The Washington Post
By Nora Boustany
Friday, March 17, 2006; A16
The warnings come by telephone or in leaflets: We will kidnap you, then kill you. You stand to benefit if you stop your struggle.
But Malalai Joya , 27, a member of Afghanistan’s parliament and a former refugee turned activist, is determined to tell it like it is, regardless of the risks and fear.
The threats have been frequent and real. In 2004, she said, two men plotted to shoot her after she gave a speech for International Women’s Day. Her bodyguards spirited her out of the building’s back door.
On her way to give an address in her native village in the western province of Farah, a bomb was detonated to disperse the crowd and intimidate her, she said.
In December, after being elected to the lower house of parliament — the country’s first in 30 years — Joya stood up and criticized the presence of warlords and other human rights abusers in the body. Some of the lawmakers pounded their fists on their desks and vowed to kill her.
“I know parliamentarians in other countries bang their desks, too. But in Afghanistan, outside they are waiting for you with guns,” she said in an interview Wednesday. “If I cannot tell the truth, I should resign, and I have no place in the parliament.”
Her truth is that warlords should not be permitted to hide behind “the mask of democracy to hold on to their chairs” and their pernicious pursuits at the expense of poor, “barefoot” Afghans who remain voiceless and disillusioned. The warlords are corrupt “war criminals” who should be tried, and incorrigible “drug dealers” who brought the country to its knees, she said.
Joya was 4 days old when her parents fled to Iran in 1978. That year, the Communist government seized power in Afghanistan, paving the way for the Soviet invasion. When she turned 7, the family moved to Pakistan so she could attend school.
The family moved to different cities, and from one miserable refugee camp to another. At 15, she became a teacher, dedicated to fighting the illiteracy in her midst. In 1998, she moved to Herat, in northwestern Afghanistan, and joined an underground movement that supported schools for girls at a time when they were banned by the repressive Taliban government.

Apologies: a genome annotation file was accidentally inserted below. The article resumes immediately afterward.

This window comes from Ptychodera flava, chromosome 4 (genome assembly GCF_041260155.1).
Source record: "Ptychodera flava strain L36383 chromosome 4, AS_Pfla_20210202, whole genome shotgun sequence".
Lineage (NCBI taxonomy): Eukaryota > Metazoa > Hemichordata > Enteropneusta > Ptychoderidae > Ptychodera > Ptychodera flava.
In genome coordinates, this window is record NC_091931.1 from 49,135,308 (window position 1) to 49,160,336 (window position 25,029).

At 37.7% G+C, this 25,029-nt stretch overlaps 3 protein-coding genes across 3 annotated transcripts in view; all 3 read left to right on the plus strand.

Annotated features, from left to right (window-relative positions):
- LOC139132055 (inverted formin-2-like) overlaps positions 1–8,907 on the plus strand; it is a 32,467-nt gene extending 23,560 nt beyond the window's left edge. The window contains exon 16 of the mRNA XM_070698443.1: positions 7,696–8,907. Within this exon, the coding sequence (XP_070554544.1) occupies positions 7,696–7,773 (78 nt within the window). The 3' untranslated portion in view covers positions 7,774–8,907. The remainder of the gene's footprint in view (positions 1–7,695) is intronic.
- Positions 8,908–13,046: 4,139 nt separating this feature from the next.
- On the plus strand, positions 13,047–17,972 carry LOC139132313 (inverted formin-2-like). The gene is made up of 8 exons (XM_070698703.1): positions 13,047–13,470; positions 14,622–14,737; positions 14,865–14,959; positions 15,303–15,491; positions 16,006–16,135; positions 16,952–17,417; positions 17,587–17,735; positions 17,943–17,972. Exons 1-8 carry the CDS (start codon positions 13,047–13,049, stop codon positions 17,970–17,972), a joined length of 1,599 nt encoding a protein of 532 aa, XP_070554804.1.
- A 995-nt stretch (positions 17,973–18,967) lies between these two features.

“We had to shift from location to location, and we always carried the Koran so we could pretend we were in prayer, not in class,” she said. Taliban spies would follow groups of girls heading in the same direction, she recalled, in an attempt to find the schools and shut them down.
She derives inspiration from her namesake, Malalai of Maiwand, an Afghan heroine who in 1880 is said to have rushed onto the battlefield at Maiwand to rally Afghan forces fighting the British.
But the enemy of the modern-day Malalai is homegrown.
“The Taliban have been replaced. People have changed physically, but not mentally. They are all the same,” she said. “They are all Taliban in different clothes. They don’t really believe in democracy.”
“Corrupt leftovers from the Northern Alliance used their money and guns to return to power,” she said, referring to the main anti-Taliban militia. “Now they are the biggest risk for the future of Afghanistan.”
She lamented that $12 billion in foreign assistance and another $10 billion in the pipeline would not filter down to impoverished Afghans in need of clothing, schooling, books and medical care. Citing a UNICEF report, she said 700 children and 15 to 20 women were dying daily in Afghanistan because of poor public health services.
Joya forged her appeal among simple folk in Farah province by working for the Organization for Promoting Afghan Women’s Capabilities, a nongovernmental organization active in health care, education and income-generating projects. Human rights abuses against Afghan women continue in the post-Taliban period, she said, bringing up the case of Nadia Anjuman , a poet beaten to death by her husband in November, and Amina , a young woman who was stoned to death by fellow villagers last April after having an affair with a neighbor.
“I am young, and the women of Afghanistan need me to speak out against injustice,” she said when asked whether she feared for her safety. “My life has not really changed. I live in my uncle’s house in Kabul so as not to be alone.”
Of the 68 women in the parliament’s lower house, Joya said, some have been supportive of her efforts but others have avoided talking to her out of fear and pressure from their male peers.
Joya was in Washington this week to meet with leaders at Vital Voices, a nonprofit organization that promotes the role of women in leadership and governance. With funding and help from the French government, Vital Voices is trying to organize an eight-day program in June for Afghanistan’s female legislators to help them govern more effectively and to boost camaraderie.
“We want to provide them with some training. This is what they are asking for and some of them have never been in public office before,” said Alyse Nelson Bloom , a director of Vital Voices. The goal is to sharpen their negotiation techniques and help them formulate strategy together.
“I want to expose the drug lords and criminals who reduced Afghanistan to this mess,” Joya said. “I want to use the little chance of democracy we now have.”
© 2006 The Washington Post Company
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